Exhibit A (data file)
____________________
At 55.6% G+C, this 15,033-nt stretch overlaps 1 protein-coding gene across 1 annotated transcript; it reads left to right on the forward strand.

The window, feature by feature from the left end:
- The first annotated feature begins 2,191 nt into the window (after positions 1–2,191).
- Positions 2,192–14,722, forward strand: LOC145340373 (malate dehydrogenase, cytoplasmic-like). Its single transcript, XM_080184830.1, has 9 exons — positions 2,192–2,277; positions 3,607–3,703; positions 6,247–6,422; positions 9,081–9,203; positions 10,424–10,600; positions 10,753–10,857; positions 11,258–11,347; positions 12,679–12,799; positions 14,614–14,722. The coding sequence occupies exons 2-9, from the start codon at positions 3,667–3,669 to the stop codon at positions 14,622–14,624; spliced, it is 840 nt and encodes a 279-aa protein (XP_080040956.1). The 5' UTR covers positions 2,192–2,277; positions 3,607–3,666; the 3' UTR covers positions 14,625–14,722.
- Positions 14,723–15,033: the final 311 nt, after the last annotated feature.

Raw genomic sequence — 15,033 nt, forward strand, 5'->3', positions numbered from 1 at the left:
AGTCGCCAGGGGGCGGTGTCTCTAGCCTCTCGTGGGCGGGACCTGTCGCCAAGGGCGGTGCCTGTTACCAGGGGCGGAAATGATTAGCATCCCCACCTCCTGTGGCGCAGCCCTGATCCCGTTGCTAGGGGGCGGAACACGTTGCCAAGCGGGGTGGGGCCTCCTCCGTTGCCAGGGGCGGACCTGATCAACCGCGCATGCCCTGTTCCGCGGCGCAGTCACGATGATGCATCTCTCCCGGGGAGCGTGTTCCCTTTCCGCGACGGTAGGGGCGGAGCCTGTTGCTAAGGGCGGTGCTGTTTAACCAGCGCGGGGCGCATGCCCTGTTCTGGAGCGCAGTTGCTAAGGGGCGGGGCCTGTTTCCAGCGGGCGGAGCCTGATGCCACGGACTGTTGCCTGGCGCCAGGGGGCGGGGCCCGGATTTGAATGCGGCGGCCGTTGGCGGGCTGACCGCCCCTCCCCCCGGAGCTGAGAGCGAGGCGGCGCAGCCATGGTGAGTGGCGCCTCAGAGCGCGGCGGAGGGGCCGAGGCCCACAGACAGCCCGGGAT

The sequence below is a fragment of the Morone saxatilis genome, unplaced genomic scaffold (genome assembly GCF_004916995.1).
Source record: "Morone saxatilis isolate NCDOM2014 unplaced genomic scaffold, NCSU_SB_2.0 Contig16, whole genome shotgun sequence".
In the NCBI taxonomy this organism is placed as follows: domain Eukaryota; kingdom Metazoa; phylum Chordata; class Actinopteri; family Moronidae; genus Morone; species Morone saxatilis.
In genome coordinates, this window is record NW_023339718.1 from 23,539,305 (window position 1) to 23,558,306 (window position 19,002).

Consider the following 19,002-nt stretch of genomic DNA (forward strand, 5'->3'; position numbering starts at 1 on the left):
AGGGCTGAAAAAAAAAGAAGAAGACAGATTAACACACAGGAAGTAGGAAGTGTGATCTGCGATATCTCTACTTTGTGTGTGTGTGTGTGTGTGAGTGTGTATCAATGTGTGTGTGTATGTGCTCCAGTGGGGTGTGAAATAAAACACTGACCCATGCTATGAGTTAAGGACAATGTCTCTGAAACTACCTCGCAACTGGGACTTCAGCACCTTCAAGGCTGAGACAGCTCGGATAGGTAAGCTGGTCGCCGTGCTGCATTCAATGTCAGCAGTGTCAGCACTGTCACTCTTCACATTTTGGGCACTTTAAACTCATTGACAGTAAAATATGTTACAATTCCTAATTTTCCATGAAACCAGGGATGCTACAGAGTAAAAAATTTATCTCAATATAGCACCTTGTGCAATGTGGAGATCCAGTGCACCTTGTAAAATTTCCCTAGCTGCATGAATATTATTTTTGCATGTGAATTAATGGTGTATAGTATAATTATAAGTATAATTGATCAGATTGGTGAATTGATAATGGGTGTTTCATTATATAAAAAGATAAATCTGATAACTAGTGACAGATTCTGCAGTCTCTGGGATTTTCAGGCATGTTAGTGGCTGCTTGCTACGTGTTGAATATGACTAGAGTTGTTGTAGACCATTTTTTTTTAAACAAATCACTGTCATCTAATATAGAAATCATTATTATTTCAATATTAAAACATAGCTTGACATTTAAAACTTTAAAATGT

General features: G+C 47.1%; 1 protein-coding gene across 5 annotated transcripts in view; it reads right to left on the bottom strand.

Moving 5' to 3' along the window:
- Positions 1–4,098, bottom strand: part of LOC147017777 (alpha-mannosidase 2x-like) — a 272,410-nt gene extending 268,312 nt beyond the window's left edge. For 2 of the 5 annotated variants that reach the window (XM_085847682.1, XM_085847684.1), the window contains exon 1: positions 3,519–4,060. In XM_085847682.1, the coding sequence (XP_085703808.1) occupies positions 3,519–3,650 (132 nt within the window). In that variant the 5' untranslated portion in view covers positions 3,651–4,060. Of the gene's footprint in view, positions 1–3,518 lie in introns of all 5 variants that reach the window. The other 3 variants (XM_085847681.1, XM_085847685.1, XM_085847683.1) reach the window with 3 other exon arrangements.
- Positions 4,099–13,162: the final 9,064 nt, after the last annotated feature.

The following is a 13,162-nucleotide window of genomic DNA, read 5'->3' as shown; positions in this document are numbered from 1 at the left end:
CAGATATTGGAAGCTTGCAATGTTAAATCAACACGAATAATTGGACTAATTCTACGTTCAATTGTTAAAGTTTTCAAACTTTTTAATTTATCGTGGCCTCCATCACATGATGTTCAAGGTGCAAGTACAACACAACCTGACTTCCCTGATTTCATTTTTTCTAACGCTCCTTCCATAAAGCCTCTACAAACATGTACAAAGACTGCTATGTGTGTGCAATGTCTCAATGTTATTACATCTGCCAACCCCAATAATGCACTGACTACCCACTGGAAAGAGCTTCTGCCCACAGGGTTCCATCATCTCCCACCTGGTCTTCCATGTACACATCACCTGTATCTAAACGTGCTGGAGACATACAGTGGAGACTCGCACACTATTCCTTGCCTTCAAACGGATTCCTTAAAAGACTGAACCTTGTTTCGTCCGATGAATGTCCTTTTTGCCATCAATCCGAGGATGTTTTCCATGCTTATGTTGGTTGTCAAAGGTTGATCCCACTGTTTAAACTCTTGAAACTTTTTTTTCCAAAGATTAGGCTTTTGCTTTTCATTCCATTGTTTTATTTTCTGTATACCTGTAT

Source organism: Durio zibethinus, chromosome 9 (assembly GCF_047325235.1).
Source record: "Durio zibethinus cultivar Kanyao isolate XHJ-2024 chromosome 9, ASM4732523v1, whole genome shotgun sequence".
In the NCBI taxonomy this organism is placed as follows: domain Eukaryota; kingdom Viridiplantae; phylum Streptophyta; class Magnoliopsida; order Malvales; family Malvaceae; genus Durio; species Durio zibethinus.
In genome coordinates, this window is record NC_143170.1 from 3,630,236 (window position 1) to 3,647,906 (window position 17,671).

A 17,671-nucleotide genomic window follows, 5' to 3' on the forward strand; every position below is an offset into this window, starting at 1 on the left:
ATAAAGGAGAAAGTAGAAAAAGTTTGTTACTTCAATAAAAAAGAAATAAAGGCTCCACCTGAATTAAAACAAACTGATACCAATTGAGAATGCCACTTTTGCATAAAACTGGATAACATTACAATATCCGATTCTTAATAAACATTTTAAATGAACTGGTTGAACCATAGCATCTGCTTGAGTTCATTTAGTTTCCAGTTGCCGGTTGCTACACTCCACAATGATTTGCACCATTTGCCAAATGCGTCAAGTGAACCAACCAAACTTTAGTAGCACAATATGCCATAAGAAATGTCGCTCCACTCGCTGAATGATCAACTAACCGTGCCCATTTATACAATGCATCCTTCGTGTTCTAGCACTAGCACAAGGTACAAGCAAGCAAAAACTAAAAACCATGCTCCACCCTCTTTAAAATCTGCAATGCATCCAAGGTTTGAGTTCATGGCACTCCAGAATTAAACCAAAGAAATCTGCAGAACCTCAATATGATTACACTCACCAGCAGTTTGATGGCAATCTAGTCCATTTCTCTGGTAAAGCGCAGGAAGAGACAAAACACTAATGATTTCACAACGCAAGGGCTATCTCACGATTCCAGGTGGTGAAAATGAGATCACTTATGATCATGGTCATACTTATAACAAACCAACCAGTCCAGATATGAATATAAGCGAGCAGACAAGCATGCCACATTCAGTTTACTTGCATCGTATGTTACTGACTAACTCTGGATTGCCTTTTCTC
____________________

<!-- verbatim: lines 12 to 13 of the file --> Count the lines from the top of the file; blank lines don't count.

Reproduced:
Consider the following 19,002-nt stretch of genomic DNA (forward strand, 5'->3'; position numbering starts at 1 on the left):
AGGGCTGAAAAAAAAAGAAGAAGACAGATTAACACACAGGAAGTAGGAAGTGTGATCTGCGATATCTCTACTTTGTGTGTGTGTGTGTGTGTGAGTGTGTATCAATGTGTGTGTGTATGTGCTCCAGTGGGGTGTGAAATAAAACACTGACCCATGCTATGAGTTAAGGACAATGTCTCTGAAACTACCTCGCAACTGGGACTTCAGCACCTTCAAGGCTGAGACAGCTCGGATAGGTAAGCTGGTCGCCGTGCTGCATTCAATGTCAGCAGTGTCAGCACTGTCACTCTTCACATTTTGGGCACTTTAAACTCATTGACAGTAAAATATGTTACAATTCCTAATTTTCCATGAAACCAGGGATGCTACAGAGTAAAAAATTTATCTCAATATAGCACCTTGTGCAATGTGGAGATCCAGTGCACCTTGTAAAATTTCCCTAGCTGCATGAATATTATTTTTGCATGTGAATTAATGGTGTATAGTATAATTATAAGTATAATTGATCAGATTGGTGAATTGATAATGGGTGTTTCATTATATAAAAAGATAAATCTGATAACTAGTGACAGATTCTGCAGTCTCTGGGATTTTCAGGCATGTTAGTGGCTGCTTGCTACGTGTTGAATATGACTAGAGTTGTTGTAGACCATTTTTTTTTAAACAAATCACTGTCATCTAATATAGAAATCATTATTATTTCAATATTAAAACATAGCTTGACATTTAAAACTTTAAAATGT